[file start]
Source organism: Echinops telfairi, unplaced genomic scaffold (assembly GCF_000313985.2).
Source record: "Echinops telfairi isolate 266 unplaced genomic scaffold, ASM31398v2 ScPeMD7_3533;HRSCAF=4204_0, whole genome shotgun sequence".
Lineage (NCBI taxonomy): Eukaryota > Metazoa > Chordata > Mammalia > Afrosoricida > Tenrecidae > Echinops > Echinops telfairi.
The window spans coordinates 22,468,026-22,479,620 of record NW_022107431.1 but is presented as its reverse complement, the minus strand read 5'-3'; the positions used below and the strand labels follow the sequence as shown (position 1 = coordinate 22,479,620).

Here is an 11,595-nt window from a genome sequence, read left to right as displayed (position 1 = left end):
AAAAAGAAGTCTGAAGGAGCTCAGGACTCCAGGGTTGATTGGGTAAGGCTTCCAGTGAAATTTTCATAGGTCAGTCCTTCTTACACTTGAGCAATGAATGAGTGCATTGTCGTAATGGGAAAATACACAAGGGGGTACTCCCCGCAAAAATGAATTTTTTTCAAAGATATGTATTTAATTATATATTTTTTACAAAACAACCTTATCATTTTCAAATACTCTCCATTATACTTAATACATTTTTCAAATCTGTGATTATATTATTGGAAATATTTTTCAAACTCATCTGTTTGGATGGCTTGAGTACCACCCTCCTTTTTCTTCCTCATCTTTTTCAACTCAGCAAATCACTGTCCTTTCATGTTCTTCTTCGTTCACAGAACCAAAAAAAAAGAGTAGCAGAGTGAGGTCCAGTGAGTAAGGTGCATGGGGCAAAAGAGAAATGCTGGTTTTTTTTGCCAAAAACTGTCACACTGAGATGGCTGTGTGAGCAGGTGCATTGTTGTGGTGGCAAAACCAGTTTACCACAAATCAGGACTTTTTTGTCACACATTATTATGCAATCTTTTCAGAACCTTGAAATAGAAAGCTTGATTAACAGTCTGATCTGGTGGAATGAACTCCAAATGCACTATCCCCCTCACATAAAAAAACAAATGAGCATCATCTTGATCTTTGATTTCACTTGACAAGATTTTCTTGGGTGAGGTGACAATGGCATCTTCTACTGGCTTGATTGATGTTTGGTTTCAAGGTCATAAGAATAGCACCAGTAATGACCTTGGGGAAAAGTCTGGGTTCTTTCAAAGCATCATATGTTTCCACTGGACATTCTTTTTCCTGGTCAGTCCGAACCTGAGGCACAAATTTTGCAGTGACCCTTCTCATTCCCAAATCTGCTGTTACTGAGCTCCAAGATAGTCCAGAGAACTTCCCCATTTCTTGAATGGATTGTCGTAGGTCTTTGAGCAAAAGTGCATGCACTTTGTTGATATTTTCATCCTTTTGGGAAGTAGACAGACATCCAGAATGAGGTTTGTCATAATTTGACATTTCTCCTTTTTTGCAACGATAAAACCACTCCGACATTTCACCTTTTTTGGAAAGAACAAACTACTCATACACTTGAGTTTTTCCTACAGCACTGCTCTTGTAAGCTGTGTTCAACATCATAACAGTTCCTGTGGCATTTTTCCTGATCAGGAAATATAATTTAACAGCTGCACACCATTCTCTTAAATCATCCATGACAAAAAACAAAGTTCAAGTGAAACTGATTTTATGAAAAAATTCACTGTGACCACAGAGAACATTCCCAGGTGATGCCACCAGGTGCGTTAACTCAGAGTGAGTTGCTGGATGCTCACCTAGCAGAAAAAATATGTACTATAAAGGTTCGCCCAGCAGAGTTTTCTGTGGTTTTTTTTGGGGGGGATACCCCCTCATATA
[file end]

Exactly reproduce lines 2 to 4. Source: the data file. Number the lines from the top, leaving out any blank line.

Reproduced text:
Source record: "Echinops telfairi isolate 266 unplaced genomic scaffold, ASM31398v2 ScPeMD7_3533;HRSCAF=4204_0, whole genome shotgun sequence".
Lineage (NCBI taxonomy): Eukaryota > Metazoa > Chordata > Mammalia > Afrosoricida > Tenrecidae > Echinops > Echinops telfairi.
The window spans coordinates 22,468,026-22,479,620 of record NW_022107431.1 but is presented as its reverse complement, the minus strand read 5'-3'; the positions used below and the strand labels follow the sequence as shown (position 1 = coordinate 22,479,620).